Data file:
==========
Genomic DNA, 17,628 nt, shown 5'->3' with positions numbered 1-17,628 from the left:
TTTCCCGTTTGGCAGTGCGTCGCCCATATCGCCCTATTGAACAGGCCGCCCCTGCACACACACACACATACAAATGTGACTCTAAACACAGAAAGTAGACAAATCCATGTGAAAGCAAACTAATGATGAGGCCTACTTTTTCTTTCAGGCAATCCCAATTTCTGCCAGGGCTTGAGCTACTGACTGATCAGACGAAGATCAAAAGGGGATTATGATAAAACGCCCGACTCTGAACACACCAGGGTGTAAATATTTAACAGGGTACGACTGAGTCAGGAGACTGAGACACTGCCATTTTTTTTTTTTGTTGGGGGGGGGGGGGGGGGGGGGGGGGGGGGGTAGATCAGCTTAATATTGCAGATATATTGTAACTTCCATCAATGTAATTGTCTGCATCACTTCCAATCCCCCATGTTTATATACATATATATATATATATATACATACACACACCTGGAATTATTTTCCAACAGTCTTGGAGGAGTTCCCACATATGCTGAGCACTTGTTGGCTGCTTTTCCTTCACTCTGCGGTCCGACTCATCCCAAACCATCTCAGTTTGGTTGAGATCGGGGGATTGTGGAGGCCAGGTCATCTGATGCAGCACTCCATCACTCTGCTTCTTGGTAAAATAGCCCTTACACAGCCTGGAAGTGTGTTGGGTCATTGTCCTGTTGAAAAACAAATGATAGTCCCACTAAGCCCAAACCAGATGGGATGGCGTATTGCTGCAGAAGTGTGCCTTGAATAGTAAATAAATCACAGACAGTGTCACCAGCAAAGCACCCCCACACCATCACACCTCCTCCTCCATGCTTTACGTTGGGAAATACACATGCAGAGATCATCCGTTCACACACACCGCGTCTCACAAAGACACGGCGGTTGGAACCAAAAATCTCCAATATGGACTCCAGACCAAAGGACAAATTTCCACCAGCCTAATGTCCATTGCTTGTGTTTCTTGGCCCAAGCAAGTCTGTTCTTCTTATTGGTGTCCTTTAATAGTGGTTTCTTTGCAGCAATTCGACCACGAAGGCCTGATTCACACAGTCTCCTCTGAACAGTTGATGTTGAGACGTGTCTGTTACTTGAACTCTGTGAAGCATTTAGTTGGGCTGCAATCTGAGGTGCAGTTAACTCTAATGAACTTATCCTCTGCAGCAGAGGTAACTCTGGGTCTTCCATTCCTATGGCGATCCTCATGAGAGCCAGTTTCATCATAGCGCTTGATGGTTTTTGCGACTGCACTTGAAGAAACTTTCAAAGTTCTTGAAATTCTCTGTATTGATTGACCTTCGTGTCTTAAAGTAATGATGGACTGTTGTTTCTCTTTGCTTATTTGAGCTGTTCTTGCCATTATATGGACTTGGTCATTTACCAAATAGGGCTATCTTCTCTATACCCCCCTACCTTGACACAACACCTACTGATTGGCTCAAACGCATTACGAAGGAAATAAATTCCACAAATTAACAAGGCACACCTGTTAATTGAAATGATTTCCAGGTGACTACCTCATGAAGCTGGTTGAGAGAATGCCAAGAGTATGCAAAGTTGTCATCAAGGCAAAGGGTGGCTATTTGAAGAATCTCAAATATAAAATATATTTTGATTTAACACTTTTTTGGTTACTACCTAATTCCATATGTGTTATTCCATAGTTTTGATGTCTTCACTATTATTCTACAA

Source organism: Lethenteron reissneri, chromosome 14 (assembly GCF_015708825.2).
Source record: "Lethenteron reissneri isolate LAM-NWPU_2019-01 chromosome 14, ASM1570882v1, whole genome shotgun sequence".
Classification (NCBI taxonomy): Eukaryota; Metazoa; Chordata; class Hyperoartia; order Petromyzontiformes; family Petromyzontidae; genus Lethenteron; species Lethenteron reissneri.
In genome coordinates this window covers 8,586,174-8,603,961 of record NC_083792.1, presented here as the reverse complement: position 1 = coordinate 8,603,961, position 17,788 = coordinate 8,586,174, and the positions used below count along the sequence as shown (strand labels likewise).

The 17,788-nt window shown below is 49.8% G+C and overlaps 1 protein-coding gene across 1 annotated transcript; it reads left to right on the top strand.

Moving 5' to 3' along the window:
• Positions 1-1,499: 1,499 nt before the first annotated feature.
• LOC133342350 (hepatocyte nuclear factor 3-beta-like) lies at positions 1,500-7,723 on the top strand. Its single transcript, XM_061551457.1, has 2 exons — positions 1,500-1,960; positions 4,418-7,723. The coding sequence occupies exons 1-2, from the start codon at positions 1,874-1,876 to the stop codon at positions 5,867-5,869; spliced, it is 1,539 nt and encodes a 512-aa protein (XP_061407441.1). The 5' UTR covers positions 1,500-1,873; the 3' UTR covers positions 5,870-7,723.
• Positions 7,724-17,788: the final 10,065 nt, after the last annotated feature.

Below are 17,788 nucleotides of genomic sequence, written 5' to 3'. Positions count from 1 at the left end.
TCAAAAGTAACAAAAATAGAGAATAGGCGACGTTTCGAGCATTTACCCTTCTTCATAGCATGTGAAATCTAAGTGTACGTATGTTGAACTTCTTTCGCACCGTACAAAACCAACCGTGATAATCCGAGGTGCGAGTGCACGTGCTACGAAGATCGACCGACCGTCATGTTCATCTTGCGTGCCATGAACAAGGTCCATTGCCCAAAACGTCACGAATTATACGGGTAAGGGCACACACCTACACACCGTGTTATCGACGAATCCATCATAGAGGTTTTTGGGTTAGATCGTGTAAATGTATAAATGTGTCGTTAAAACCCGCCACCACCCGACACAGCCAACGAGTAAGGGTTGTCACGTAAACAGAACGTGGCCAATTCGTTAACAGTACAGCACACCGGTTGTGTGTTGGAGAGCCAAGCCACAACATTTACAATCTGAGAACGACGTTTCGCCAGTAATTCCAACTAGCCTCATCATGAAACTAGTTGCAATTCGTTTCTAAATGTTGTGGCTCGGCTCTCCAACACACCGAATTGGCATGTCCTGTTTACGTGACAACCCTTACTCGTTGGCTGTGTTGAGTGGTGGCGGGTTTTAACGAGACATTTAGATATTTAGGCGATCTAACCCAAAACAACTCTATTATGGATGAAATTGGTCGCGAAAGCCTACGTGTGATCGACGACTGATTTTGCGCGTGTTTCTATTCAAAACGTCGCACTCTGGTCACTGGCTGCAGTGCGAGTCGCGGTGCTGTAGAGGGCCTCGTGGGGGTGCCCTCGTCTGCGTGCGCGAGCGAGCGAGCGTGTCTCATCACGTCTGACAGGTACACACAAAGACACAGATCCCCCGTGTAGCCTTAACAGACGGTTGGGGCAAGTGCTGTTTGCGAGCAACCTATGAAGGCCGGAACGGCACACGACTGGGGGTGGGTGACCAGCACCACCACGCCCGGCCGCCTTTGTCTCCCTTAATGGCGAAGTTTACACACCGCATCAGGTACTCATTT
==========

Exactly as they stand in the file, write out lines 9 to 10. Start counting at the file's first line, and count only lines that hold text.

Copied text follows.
• Positions 1-1,499: 1,499 nt before the first annotated feature.
• LOC133342350 (hepatocyte nuclear factor 3-beta-like) lies at positions 1,500-7,723 on the top strand. Its single transcript, XM_061551457.1, has 2 exons — positions 1,500-1,960; positions 4,418-7,723. The coding sequence occupies exons 1-2, from the start codon at positions 1,874-1,876 to the stop codon at positions 5,867-5,869; spliced, it is 1,539 nt and encodes a 512-aa protein (XP_061407441.1). The 5' UTR covers positions 1,500-1,873; the 3' UTR covers positions 5,870-7,723.